his wing. That resume became even more impressive in January of 2017, when Betsy took over from him, becoming the first woman to serve as clerk of the Supreme Court of Missouri, and just the sixth person to hold the position in the last century. “I like to joke that I’m the only one who can tell the judges what to do,” she said with a laugh. “Sometimes they agree with that, sometimes not.” Maybe no couple in the Capital City knows better what it means to juggle duties to both work and family. The Aubuchon Household, consisting of four children, one chocolate lab, and two cats, can be in a flurry and frenzy at any given moment, but that, Rich says, is where Betsy flourishes. “Betsy operates best in a crisis… like a four-alarm crisis. She jumps into super woman mode when things get bad,” he said. “It really helps knowing I can rely on her when things get bad.” Betsy, however, says she loves the fact that Rich is rock-solid. “He is one of those people where what you see is what you get. He’s one of the smartest people I’ve ever met, and over-explains everything,” she said. “You always know that, while he doesn’t speak a lot, when he does, you can just take it to the bank. He’s the total package, as far as I’m concerned.” Years later, the Aubuchons are still happily together, raising a family… but to this day, the debate over who won with that first contract is still unsettled.
Ask any woman in the building and sheâ€™ll tell you, one, they have been treated differently because they are women, and, two, there has been an amazing amount of progress for women in politics in the last 5, 10, 15 years. The Missouri Times Magazine is thrilled to highlight five of the many women in the Capitol that work everyday to improve the state on behalf of their respective causes.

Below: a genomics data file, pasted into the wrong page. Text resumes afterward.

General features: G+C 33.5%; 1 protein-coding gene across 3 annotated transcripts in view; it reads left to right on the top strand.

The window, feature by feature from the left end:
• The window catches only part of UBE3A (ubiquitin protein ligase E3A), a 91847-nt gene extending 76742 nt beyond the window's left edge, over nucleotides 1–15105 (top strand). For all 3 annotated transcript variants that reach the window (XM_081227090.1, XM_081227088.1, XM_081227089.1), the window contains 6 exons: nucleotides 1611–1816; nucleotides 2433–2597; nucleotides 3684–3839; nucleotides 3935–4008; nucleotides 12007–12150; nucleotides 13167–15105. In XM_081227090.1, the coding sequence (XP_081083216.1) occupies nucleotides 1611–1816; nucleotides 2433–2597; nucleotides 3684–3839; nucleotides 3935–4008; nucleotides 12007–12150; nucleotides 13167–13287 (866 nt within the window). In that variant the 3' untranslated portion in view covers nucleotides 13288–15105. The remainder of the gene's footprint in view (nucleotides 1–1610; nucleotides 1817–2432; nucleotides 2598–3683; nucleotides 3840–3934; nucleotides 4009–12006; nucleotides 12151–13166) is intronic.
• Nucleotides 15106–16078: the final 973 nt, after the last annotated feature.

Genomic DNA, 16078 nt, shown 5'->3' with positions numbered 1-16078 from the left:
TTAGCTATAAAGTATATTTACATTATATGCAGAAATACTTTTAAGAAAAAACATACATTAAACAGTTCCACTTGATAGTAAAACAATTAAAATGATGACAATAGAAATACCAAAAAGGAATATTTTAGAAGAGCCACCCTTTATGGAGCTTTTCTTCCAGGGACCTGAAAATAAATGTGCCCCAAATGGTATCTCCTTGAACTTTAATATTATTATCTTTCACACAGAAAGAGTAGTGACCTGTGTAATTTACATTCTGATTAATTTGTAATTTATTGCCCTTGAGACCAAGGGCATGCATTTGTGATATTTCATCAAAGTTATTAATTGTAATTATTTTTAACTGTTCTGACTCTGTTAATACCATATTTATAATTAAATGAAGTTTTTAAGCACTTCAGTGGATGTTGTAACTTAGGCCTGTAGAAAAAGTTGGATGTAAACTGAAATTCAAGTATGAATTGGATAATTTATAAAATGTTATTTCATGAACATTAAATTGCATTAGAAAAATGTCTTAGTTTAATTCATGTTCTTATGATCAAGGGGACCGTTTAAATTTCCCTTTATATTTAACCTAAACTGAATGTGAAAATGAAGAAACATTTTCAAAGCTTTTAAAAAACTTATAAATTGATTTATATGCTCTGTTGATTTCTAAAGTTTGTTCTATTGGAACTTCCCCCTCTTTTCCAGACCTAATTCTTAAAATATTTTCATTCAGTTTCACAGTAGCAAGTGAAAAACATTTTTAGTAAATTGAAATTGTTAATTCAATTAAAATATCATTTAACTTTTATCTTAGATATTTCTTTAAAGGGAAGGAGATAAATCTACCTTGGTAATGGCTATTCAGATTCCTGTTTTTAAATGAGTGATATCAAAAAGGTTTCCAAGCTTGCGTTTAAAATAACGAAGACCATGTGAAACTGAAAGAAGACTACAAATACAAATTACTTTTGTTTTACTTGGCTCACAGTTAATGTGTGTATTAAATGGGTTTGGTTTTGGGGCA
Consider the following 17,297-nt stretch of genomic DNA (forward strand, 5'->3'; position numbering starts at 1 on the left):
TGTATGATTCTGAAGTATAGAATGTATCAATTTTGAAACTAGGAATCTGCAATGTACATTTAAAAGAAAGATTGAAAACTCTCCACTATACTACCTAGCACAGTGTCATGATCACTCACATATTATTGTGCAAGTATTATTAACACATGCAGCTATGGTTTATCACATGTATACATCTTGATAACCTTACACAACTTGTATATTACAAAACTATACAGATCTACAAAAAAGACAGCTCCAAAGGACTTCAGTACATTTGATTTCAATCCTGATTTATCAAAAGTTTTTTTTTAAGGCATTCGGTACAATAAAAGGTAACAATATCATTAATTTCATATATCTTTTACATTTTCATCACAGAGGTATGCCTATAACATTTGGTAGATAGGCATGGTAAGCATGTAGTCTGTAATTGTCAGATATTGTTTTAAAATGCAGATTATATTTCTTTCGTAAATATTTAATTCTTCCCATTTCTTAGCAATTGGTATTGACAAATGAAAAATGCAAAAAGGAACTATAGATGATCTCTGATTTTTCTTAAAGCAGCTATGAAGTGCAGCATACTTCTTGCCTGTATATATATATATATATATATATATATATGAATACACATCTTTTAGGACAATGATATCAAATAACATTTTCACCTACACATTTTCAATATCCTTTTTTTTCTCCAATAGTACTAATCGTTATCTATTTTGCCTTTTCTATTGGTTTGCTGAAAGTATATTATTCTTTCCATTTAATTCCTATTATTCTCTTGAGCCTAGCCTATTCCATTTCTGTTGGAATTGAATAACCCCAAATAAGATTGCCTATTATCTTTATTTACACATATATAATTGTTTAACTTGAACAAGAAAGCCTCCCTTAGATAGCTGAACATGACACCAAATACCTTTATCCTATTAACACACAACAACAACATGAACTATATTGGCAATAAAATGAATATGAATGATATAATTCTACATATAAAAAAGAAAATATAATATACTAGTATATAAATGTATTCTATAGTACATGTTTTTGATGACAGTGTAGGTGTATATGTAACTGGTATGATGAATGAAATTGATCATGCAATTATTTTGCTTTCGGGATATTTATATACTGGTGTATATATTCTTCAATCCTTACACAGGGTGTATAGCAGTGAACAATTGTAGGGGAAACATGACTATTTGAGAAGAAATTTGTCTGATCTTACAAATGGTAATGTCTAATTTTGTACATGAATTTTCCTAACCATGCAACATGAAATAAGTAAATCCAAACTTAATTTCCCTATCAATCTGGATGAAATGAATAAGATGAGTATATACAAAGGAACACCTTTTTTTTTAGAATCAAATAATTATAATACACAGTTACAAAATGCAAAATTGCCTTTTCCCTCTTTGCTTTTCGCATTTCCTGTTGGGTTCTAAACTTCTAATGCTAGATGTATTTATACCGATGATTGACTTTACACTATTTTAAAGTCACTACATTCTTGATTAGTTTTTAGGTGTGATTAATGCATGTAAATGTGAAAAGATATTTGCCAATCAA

These women are not wonders because they are women, but wonders because of who they are and the assets, abilities, and drive they bring to the table. They just happen to also be women.
FIGHTING WITH HEART
ALISHA SHURR THE MISSOURI TIMES Sure, joining the Circus may have crossed Kyna Iman’s mind as a child, but as she grew up she got bit by the political bug and now is a staple in Jefferson City. “I feel right at home in the Capitol,” Iman said, “and wouldn’t want to do any other job.” Iman, who graduated from William Woods University with a bachelor’s degree in English communications and a minor in dance, has been a lobbyist in Jefferson City for three decades. “Whether its engineers, teachers, artists, or nurses, everyone has a story to tell,” Iman said. “The most rewarding part of my job is making sure the right people in power hear those stories and are moved to help make a difference.” Iman’s first taste of government advocacy came while she was in college, for two years in a row she interned for lobbyists, Pam Rich and John Britton. Iman “got bit by the political bug.” “I was in awe of action and synergy in